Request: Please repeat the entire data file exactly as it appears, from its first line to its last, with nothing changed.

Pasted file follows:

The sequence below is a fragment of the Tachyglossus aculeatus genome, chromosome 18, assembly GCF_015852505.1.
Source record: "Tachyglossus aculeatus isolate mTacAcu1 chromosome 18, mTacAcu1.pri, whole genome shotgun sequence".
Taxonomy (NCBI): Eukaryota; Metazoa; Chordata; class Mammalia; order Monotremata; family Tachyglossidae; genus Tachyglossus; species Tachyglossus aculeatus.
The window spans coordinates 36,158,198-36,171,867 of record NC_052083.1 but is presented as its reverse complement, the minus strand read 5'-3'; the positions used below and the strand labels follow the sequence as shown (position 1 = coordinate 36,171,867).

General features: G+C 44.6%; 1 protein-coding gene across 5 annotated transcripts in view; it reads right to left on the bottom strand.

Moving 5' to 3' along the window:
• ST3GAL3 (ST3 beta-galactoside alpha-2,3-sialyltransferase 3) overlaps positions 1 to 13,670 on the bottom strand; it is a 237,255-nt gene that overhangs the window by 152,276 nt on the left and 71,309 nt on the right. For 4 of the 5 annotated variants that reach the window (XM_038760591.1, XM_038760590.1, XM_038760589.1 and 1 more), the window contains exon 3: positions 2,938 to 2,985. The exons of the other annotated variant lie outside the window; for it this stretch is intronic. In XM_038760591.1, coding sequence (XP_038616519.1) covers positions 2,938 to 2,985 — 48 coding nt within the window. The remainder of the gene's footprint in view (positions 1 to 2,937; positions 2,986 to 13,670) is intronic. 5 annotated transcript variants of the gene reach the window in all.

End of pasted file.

The sequence below is a fragment of the Tachyglossus aculeatus genome, chromosome 18, assembly GCF_015852505.1.
Source record: "Tachyglossus aculeatus isolate mTacAcu1 chromosome 18, mTacAcu1.pri, whole genome shotgun sequence".
Taxonomy (NCBI): Eukaryota; Metazoa; Chordata; class Mammalia; order Monotremata; family Tachyglossidae; genus Tachyglossus; species Tachyglossus aculeatus.
The window spans coordinates 36,158,198-36,171,867 of record NC_052083.1 but is presented as its reverse complement, the minus strand read 5'-3'; the positions used below and the strand labels follow the sequence as shown (position 1 = coordinate 36,171,867).

General features: G+C 44.6%; 1 protein-coding gene across 5 annotated transcripts in view; it reads right to left on the bottom strand.

Moving 5' to 3' along the window:
• ST3GAL3 (ST3 beta-galactoside alpha-2,3-sialyltransferase 3) overlaps positions 1 to 13,670 on the bottom strand; it is a 237,255-nt gene that overhangs the window by 152,276 nt on the left and 71,309 nt on the right. For 4 of the 5 annotated variants that reach the window (XM_038760591.1, XM_038760590.1, XM_038760589.1 and 1 more), the window contains exon 3: positions 2,938 to 2,985. The exons of the other annotated variant lie outside the window; for it this stretch is intronic. In XM_038760591.1, coding sequence (XP_038616519.1) covers positions 2,938 to 2,985 — 48 coding nt within the window. The remainder of the gene's footprint in view (positions 1 to 2,937; positions 2,986 to 13,670) is intronic. 5 annotated transcript variants of the gene reach the window in all.